The day went by too quickly, and before I could even grasp the magnitude of that moment, we were already wiping down our stations. It is a day that will be forever etched in my memory. “The knowledge you imparted on our team will yield results for years,” said Lt (N) Colin Winkler.

I am all too excited about the prospect of Sri Lankan food making the menus on the base and at sea. As the waters that lap against shores of Canada’s Pacific coast eventually reach the shores of Sri Lanka, Sri Lankan and Canadian sailors that navigate the waters between can share even more in common.

(The final dishes that were served to 150 members! Brazo Zulu!)


Scroll down to find the delicious beetroot recipe from the day’s events.


Related Media Coverage:

Our community: Esquimalt base finds delicious way to celebrate our food diversity, Victoria Times Colonist community pages, 01 Nov, 2020


New flavours on the radar as navy kitchens aim to better represent diversity of force, CBC online edition, 31 Oct, 2020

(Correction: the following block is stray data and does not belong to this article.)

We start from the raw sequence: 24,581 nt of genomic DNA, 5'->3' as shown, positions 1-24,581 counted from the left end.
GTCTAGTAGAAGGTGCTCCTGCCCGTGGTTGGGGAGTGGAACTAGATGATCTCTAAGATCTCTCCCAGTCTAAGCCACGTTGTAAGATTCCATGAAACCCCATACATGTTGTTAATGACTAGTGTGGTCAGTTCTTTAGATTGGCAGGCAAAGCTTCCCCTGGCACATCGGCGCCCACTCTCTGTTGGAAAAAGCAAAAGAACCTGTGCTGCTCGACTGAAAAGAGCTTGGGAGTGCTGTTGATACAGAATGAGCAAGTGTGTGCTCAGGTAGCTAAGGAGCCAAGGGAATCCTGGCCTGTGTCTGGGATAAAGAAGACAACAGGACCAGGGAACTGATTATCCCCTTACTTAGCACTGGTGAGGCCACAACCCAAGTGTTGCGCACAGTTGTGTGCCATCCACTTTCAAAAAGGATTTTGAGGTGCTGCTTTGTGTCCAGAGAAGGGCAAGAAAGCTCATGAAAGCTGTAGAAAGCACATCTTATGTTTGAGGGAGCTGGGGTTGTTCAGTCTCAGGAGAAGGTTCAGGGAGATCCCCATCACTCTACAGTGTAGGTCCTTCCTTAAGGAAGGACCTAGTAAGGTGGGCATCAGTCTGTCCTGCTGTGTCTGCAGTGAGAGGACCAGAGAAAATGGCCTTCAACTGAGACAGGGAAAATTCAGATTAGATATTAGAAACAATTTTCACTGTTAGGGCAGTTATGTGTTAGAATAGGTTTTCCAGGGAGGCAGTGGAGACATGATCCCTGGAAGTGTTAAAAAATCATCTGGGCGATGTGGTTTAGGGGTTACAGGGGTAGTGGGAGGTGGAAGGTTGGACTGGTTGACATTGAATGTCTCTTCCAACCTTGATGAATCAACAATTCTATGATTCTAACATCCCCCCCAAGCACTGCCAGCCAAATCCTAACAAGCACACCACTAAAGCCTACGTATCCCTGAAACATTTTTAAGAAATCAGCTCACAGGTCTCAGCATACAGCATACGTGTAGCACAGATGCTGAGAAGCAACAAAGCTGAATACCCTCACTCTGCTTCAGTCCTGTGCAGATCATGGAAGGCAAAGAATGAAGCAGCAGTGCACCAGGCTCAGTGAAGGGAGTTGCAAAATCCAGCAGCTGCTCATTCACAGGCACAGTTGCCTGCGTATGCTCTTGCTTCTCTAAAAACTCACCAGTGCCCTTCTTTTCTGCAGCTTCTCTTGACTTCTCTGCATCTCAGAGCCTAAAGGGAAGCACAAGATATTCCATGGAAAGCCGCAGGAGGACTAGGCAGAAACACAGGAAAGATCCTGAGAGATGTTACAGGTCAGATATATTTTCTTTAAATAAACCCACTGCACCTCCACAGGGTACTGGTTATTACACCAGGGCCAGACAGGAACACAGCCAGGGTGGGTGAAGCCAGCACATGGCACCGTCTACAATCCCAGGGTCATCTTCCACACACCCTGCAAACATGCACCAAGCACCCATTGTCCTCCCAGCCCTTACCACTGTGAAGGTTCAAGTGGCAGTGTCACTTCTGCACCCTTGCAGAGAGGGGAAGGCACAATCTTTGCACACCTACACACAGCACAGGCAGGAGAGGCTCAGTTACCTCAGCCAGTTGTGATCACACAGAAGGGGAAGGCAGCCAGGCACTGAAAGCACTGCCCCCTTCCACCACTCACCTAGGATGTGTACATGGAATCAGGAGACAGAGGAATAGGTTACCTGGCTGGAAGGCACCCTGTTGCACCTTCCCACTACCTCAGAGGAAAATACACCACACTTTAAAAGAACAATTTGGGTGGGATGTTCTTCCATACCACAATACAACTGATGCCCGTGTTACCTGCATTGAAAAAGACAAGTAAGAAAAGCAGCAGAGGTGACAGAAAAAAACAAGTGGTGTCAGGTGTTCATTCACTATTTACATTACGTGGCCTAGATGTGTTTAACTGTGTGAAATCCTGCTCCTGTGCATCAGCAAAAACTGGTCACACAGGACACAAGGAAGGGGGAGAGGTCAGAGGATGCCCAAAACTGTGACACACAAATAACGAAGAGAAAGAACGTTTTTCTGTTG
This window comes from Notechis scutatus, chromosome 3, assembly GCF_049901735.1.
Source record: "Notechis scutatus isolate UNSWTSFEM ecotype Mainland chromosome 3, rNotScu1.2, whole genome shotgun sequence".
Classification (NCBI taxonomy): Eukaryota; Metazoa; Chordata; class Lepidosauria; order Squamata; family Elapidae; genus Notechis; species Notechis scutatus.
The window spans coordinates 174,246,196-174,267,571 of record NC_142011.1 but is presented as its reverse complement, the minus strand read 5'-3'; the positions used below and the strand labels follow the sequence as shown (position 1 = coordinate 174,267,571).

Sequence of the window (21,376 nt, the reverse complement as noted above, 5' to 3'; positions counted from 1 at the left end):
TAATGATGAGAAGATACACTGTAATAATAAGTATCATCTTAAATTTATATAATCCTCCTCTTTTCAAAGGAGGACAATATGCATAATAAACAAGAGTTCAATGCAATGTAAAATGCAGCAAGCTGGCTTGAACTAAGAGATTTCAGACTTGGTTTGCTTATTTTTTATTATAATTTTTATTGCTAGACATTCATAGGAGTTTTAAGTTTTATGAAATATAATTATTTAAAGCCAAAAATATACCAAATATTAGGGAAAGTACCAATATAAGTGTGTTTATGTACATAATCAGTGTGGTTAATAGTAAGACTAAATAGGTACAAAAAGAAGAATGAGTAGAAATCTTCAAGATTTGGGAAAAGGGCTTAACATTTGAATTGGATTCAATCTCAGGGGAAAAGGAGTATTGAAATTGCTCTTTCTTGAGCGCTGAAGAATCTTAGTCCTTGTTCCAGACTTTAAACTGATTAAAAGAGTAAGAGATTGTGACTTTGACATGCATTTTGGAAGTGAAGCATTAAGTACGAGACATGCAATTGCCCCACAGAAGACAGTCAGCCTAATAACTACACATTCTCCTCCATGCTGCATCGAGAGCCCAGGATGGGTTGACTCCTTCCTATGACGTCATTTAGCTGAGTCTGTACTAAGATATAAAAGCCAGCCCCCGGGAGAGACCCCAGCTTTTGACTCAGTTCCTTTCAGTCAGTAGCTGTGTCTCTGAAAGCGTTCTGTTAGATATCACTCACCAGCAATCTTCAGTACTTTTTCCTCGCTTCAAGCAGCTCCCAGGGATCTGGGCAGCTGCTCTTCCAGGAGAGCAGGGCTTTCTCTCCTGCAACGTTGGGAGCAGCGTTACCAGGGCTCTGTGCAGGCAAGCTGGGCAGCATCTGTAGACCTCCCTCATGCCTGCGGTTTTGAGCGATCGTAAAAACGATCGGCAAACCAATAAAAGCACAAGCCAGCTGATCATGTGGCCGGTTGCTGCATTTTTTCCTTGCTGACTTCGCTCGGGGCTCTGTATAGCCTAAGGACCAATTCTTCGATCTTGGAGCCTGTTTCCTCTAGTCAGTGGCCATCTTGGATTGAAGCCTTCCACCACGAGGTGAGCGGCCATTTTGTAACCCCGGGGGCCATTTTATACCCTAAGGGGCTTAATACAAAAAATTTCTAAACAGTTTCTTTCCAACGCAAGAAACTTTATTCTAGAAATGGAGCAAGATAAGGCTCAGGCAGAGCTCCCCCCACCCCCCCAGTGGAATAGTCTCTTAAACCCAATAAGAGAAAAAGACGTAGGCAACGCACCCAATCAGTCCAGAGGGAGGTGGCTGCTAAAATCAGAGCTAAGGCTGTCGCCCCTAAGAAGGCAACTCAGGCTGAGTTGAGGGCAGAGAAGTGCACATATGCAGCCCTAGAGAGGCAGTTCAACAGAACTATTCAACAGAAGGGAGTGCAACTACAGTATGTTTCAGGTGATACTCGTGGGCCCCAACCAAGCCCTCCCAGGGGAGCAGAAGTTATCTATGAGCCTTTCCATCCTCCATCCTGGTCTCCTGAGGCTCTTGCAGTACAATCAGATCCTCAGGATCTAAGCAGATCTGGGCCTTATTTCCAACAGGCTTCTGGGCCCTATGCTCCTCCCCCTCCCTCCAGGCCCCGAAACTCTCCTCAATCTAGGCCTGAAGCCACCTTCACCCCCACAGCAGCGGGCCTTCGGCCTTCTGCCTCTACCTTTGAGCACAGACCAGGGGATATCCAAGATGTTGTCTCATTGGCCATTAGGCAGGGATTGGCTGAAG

CFB Esquimalt connecting workforce through diverse foods, Saanich News, 30 Oct, 2020

Cooks at CFB Esquimalt get lessons in traditional Sri Lankan cooking as part of food diversity week, Rohit Joseph, All Points West with Kathryn Marlow, CBC Radio, 26 Oct, 2020

CFB Esquimalt puts multiculturalism in the spotlight for Food Diversity Week, Wells Gaetz, CTV News Vancouver Island, 27 Oct, 2020

Sri Lankan Cuisine Celebrated During Food Diversity Week at CFB Esquimalt, YAM magazine, 27 Oct, 2020

Images on this page ©CFB Esquimalt by Sailor First Class Mike Goluboff and Sailor First Class Sisi Xu.